of their commute, as the state has guaranteed all employees would be placed at
a prison within 65 miles of SCI-Retreat.
A hiring freeze has been placed at
the six correctional institutions within that radius in order to make room for
the 409 employees who would be affected by the closure, said another official.
was repeatedly said throughout the night by state officials that the decision
to close the prison does not come lightly, with a statement from Wolf being read
saying the governor wants to provide a system that is more fair, but
also fiscally responsible.
However, during the period of public comment, criticism
of the plans was sharp, drawing the ire prison employees and elected officials,
including state Sens. Lisa Baker, R-Lehman Township, and John Yudichak, D-Plymouth
Yudichaks comments were particularly impassioned, saying the
closure of the prison, when coupled with the White Haven State Center, would be
disastrous to the local community, saying the two closures would result in a loss
of 800 total jobs locally.
In a fiery speech, Yudichak spoke about how proud
he was of the Luzerne County community for rising from the ashes of anthracite.
after decades of digging out of that mine hole, why at this time, why at this
time would the Wolf administration and the Department of Corrections kick Luzerne
County back down the mine shaft? Yudichak asked. Its more than
cruel and unusual punishment; it is the possible death penalty of Luzerne County
shaking its status of having the highest unemployment rate in the state.
thunderous applause from the nearly 300 people gathered in support of the prison,
Yudichak asked the department to actually take the public comments into consideration.
up to the spirit of Act 133 and keep SCI-Retreat open, he said.
an employee at the prison, also spoke heatedly, saying that the prison is needed
to not only keep the community safe, but to help rehabilitate prisoners.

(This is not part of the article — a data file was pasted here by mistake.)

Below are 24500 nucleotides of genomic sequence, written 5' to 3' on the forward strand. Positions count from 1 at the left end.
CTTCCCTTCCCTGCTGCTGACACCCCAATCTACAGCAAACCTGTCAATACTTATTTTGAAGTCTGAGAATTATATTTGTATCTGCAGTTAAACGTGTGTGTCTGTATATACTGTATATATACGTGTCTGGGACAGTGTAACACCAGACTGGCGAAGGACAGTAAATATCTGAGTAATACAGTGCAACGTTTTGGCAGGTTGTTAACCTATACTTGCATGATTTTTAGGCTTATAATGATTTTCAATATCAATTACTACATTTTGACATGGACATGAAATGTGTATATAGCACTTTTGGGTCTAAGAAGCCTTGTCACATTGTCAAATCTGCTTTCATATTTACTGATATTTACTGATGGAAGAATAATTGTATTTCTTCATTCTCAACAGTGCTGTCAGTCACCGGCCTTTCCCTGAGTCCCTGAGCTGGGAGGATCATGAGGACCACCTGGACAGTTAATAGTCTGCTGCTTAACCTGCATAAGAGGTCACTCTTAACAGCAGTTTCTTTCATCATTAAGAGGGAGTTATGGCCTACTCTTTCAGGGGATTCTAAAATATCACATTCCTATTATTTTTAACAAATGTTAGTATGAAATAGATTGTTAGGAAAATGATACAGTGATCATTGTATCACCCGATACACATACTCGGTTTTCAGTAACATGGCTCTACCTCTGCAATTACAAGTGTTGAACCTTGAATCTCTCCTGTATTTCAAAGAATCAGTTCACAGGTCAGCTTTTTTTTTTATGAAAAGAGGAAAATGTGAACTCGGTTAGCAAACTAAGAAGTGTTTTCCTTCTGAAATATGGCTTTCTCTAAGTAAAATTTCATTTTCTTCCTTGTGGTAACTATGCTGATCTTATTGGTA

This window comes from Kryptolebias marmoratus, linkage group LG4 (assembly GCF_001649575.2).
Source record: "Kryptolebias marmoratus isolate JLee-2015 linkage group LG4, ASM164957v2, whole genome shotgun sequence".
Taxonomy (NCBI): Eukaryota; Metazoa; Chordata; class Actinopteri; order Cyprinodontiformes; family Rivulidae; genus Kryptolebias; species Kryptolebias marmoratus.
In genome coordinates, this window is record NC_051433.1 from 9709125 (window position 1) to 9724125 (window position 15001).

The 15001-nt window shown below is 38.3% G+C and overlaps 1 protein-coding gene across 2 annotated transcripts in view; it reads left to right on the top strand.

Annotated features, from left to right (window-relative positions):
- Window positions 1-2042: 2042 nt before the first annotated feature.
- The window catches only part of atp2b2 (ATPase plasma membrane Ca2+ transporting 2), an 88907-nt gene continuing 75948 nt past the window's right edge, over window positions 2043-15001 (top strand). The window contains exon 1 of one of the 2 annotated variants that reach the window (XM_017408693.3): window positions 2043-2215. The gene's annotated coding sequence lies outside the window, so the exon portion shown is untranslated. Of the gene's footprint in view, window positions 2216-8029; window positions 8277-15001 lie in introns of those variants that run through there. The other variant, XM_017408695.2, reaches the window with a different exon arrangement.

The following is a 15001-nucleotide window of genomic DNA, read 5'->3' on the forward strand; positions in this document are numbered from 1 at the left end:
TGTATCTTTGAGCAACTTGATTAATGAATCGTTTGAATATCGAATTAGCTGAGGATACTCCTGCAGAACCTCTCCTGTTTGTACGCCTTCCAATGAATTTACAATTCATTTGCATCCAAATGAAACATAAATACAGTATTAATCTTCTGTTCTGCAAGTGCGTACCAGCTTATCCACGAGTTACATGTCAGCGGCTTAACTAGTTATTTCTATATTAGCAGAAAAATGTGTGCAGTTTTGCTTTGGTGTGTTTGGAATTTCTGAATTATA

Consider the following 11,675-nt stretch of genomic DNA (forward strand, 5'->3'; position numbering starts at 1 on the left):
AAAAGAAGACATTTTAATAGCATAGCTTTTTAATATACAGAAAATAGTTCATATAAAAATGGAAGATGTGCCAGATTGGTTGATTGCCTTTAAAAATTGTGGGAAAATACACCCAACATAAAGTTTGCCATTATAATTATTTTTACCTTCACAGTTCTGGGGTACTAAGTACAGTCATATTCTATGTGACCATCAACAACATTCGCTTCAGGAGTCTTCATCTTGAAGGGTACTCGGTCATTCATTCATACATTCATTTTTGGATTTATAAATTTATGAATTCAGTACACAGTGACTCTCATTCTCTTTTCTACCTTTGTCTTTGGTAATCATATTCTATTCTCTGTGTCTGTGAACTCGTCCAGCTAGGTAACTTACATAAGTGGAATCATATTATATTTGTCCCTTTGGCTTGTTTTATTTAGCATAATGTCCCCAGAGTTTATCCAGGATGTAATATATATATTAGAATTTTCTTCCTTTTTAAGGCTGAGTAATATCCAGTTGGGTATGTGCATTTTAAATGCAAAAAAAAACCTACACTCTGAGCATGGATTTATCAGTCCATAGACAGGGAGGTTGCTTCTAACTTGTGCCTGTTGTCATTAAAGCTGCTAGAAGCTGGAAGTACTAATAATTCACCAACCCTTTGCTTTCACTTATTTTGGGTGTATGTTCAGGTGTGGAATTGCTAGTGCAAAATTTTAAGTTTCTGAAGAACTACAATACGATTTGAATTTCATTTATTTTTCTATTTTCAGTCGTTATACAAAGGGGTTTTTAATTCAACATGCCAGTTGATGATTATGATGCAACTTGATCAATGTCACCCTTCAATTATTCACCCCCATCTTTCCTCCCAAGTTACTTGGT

the prison) inherently increases the possibility that, when reentrants come home,
theyll remember that the Department of Corrections treated them as a number,
he said, saying shipping inmates to other prisons would only increase overcrowding.
These people will become our neighbors again.
Kaskel said hes
not worried about the employees he said theyre tough; he knows
Im worried about what we are saying as a
commonwealth when we are taking away another property, another asset from our
citizens for budgetary reasons, he said, with emotion in his voice. We
can do better than this. This is not an opportunity to reduce our footprint, but
to improve our footing.
A spokesperson from the Department of Corrections
said the states decision about the prison could come in 60 to 90 days.
Conservancy president will retire early next year
serving as president and CEO of the Earth Conservancy for 25 years, Mike Dziak
said Thursday he is retiring early next year.
He will be replaced by Terence
J. Ostrowski, a senior civil engineer employed by Borton-Lawson Engineering.
78, a Harveys Lake resident, previously worked for IBM for 27 years and returned
to the area in 1994 to lead the Earth Conservancy in acquiring 16,000 acres of
former Blue Coal Land and putting the property back into productive use.
said he has been trying to retire for more than a year but was seeking a good
replacement to finish the Earth Conservancys mission. About 6,000 acres
still needs to be addressed, he said.
He and the board of directors, chaired
by John McCarthy Jr., concluded that Ostrowski is the guy for the job,
Ostrowski has worked at Borton-Lawson in Wilkes-Barre since 1998
and has provided engineering and planning expertise on several Earth Conservancy